I am not a fan of answering this type of question in writing without knowing the teacher or student..so hard..so many variables…but just one last thing…please take nothing personally, and remember nothing from the day before. Each day is day one in cases like this.

      And when all else fails, in your next unit, have kids in pairs, and make him yours.

  2. My student is 19 and in his 5th year of high school. He didn’t graduate again. And after your comment, I feel like a bit of a failure.

    I certainly didn’t expect a habit change overnight. But I’m also not sure there was a lot else I could do in this situation. When I did attempt to make the student “mine” via group work, he picked up his belongings and planted himself in the office where he refused (there’s that word again) to talk to me. I’m not sure what other word there is given that I attempted to engage him and he wouldn’t even acknowledge my presence.

    If I could change skmethjng, I would build a relationship with these students earlier. Having them for one semester with a student teacher doesn’t make for a lot of interaction time, and yet, I’ve spent more time with this student than anyone else in my class.

    I’m not one to give up. I read your blog post and I definitely don’t want to be a quitter when it comes to my classroom, but at what point is this person going to understand that I can love and push and pull, but his choices are just that?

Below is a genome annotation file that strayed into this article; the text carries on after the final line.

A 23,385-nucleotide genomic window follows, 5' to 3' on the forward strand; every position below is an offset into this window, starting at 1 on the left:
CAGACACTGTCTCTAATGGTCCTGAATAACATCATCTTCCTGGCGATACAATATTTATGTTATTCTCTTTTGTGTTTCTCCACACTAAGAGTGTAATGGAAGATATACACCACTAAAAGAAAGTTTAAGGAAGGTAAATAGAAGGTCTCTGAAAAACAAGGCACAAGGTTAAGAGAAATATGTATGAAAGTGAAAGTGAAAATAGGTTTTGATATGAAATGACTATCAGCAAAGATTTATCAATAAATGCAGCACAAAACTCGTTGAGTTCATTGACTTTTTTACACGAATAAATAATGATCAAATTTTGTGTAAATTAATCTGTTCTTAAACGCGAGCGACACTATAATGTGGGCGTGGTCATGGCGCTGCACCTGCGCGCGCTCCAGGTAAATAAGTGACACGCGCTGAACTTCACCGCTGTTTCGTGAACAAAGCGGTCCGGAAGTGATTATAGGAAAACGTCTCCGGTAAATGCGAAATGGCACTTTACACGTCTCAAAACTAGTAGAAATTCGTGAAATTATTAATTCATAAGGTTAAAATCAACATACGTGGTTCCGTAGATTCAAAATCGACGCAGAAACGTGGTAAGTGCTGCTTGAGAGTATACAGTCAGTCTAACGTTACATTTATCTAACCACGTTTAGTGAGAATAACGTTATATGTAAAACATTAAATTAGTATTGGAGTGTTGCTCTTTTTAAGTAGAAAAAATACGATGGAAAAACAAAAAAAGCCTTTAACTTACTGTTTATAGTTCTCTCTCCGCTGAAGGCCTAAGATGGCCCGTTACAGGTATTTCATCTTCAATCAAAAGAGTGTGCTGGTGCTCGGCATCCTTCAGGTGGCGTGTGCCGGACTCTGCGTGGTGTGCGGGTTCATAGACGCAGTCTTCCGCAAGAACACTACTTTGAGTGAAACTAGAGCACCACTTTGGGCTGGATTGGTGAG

1. Ouch…so sorry.

      When I was writing that comment, I was in some way writing to myself, with a certain kid in mind. At 19 you are in a whole different world than me.

      In my comment was the message that we are not failures when we cannot work miracles. No matter how you look at what we do, or even not do, we can’t consider ourselves failures just because a kid does not react the way we hope.

      Sometimes the best we can do is simply say (and these were my actually words to my kid) “I have tried everything I can think of. I still trust you. I am still going to ask you how it’s going every day. I have no magic powers to make you do anything. When you decide to start, I will be here to help you.”

      Again, we can’t consider ourselves failures when we get a kid with years and years of baggage and can’t get them to change. We can’t work miracles with a prescribed curriculum and in a class with 26+ other kids.

      And the reality is, he may never understand what you want him too.

      And it is not your fault, and it never will be.